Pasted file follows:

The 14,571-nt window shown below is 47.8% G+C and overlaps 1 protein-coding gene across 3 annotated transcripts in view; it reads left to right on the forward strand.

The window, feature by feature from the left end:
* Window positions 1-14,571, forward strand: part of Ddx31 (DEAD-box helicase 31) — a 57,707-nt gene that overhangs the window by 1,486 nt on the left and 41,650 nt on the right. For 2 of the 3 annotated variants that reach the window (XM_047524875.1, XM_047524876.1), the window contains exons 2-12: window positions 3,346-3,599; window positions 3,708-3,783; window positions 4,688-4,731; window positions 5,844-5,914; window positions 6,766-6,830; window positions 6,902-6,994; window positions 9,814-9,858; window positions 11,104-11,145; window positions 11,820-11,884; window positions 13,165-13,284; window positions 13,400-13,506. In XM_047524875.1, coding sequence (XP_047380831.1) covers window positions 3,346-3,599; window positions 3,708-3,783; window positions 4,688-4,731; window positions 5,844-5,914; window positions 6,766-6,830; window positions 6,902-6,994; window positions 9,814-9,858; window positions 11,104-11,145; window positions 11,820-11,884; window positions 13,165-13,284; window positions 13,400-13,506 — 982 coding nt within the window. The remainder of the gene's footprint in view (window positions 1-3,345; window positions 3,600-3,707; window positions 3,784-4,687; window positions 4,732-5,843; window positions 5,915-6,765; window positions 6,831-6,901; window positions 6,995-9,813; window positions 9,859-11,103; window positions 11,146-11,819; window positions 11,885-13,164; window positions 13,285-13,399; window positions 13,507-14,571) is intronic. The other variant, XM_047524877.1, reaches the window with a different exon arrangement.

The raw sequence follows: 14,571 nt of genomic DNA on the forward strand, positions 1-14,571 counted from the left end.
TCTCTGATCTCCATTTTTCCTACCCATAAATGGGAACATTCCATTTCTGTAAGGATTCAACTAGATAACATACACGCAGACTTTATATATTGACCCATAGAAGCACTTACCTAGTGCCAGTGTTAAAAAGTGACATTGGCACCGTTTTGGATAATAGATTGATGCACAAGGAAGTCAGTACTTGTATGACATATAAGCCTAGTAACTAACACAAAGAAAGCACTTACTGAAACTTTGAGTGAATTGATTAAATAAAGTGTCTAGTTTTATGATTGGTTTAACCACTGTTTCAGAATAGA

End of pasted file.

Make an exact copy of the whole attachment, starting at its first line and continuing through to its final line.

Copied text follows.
The 14,571-nt window shown below is 47.8% G+C and overlaps 1 protein-coding gene across 3 annotated transcripts in view; it reads left to right on the forward strand.

The window, feature by feature from the left end:
* Window positions 1-14,571, forward strand: part of Ddx31 (DEAD-box helicase 31) — a 57,707-nt gene that overhangs the window by 1,486 nt on the left and 41,650 nt on the right. For 2 of the 3 annotated variants that reach the window (XM_047524875.1, XM_047524876.1), the window contains exons 2-12: window positions 3,346-3,599; window positions 3,708-3,783; window positions 4,688-4,731; window positions 5,844-5,914; window positions 6,766-6,830; window positions 6,902-6,994; window positions 9,814-9,858; window positions 11,104-11,145; window positions 11,820-11,884; window positions 13,165-13,284; window positions 13,400-13,506. In XM_047524875.1, coding sequence (XP_047380831.1) covers window positions 3,346-3,599; window positions 3,708-3,783; window positions 4,688-4,731; window positions 5,844-5,914; window positions 6,766-6,830; window positions 6,902-6,994; window positions 9,814-9,858; window positions 11,104-11,145; window positions 11,820-11,884; window positions 13,165-13,284; window positions 13,400-13,506 — 982 coding nt within the window. The remainder of the gene's footprint in view (window positions 1-3,345; window positions 3,600-3,707; window positions 3,784-4,687; window positions 4,732-5,843; window positions 5,915-6,765; window positions 6,831-6,901; window positions 6,995-9,813; window positions 9,859-11,103; window positions 11,146-11,819; window positions 11,885-13,164; window positions 13,285-13,399; window positions 13,507-14,571) is intronic. The other variant, XM_047524877.1, reaches the window with a different exon arrangement.

The raw sequence follows: 14,571 nt of genomic DNA on the forward strand, positions 1-14,571 counted from the left end.
TCTCTGATCTCCATTTTTCCTACCCATAAATGGGAACATTCCATTTCTGTAAGGATTCAACTAGATAACATACACGCAGACTTTATATATTGACCCATAGAAGCACTTACCTAGTGCCAGTGTTAAAAAGTGACATTGGCACCGTTTTGGATAATAGATTGATGCACAAGGAAGTCAGTACTTGTATGACATATAAGCCTAGTAACTAACACAAAGAAAGCACTTACTGAAACTTTGAGTGAATTGATTAAATAAAGTGTCTAGTTTTATGATTGGTTTAACCACTGTTTCAGAATAGA